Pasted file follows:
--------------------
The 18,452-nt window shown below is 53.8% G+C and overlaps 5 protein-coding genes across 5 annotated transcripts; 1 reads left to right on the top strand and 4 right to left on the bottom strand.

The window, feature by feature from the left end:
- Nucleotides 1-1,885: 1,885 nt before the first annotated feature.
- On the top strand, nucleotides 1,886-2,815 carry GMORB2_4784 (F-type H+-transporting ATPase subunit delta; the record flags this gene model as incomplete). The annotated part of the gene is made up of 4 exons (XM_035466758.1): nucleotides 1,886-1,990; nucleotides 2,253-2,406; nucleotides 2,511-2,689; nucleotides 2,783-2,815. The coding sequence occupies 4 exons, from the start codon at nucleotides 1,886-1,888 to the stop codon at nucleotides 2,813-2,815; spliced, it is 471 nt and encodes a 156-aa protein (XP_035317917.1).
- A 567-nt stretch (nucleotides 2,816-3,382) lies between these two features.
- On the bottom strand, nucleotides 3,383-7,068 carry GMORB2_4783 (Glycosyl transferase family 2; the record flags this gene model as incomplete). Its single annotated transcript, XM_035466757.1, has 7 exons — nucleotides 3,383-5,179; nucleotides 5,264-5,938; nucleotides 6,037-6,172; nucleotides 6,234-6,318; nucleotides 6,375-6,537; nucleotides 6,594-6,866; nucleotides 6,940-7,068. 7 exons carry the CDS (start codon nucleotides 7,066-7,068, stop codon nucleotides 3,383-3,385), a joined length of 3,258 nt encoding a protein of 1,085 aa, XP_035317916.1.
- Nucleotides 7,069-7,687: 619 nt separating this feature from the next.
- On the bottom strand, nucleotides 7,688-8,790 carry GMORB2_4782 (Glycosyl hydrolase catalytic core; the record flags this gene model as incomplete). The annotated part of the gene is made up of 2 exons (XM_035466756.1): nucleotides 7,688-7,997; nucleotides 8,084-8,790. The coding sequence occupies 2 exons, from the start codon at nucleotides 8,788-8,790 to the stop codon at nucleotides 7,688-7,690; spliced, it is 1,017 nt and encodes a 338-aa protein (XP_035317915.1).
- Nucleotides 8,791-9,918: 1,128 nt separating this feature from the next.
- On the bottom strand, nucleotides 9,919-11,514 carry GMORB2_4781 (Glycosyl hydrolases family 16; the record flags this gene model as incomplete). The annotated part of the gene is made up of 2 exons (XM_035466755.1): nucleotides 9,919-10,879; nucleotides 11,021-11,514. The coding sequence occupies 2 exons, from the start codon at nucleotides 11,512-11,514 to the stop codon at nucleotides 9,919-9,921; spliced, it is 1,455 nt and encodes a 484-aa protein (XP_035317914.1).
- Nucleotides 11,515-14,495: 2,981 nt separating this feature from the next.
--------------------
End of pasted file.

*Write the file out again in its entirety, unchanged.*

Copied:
The 18,452-nt window shown below is 53.8% G+C and overlaps 5 protein-coding genes across 5 annotated transcripts; 1 reads left to right on the top strand and 4 right to left on the bottom strand.

The window, feature by feature from the left end:
- Nucleotides 1-1,885: 1,885 nt before the first annotated feature.
- On the top strand, nucleotides 1,886-2,815 carry GMORB2_4784 (F-type H+-transporting ATPase subunit delta; the record flags this gene model as incomplete). The annotated part of the gene is made up of 4 exons (XM_035466758.1): nucleotides 1,886-1,990; nucleotides 2,253-2,406; nucleotides 2,511-2,689; nucleotides 2,783-2,815. The coding sequence occupies 4 exons, from the start codon at nucleotides 1,886-1,888 to the stop codon at nucleotides 2,813-2,815; spliced, it is 471 nt and encodes a 156-aa protein (XP_035317917.1).
- A 567-nt stretch (nucleotides 2,816-3,382) lies between these two features.
- On the bottom strand, nucleotides 3,383-7,068 carry GMORB2_4783 (Glycosyl transferase family 2; the record flags this gene model as incomplete). Its single annotated transcript, XM_035466757.1, has 7 exons — nucleotides 3,383-5,179; nucleotides 5,264-5,938; nucleotides 6,037-6,172; nucleotides 6,234-6,318; nucleotides 6,375-6,537; nucleotides 6,594-6,866; nucleotides 6,940-7,068. 7 exons carry the CDS (start codon nucleotides 7,066-7,068, stop codon nucleotides 3,383-3,385), a joined length of 3,258 nt encoding a protein of 1,085 aa, XP_035317916.1.
- Nucleotides 7,069-7,687: 619 nt separating this feature from the next.
- On the bottom strand, nucleotides 7,688-8,790 carry GMORB2_4782 (Glycosyl hydrolase catalytic core; the record flags this gene model as incomplete). The annotated part of the gene is made up of 2 exons (XM_035466756.1): nucleotides 7,688-7,997; nucleotides 8,084-8,790. The coding sequence occupies 2 exons, from the start codon at nucleotides 8,788-8,790 to the stop codon at nucleotides 7,688-7,690; spliced, it is 1,017 nt and encodes a 338-aa protein (XP_035317915.1).
- Nucleotides 8,791-9,918: 1,128 nt separating this feature from the next.
- On the bottom strand, nucleotides 9,919-11,514 carry GMORB2_4781 (Glycosyl hydrolases family 16; the record flags this gene model as incomplete). The annotated part of the gene is made up of 2 exons (XM_035466755.1): nucleotides 9,919-10,879; nucleotides 11,021-11,514. The coding sequence occupies 2 exons, from the start codon at nucleotides 11,512-11,514 to the stop codon at nucleotides 9,919-9,921; spliced, it is 1,455 nt and encodes a 484-aa protein (XP_035317914.1).
- Nucleotides 11,515-14,495: 2,981 nt separating this feature from the next.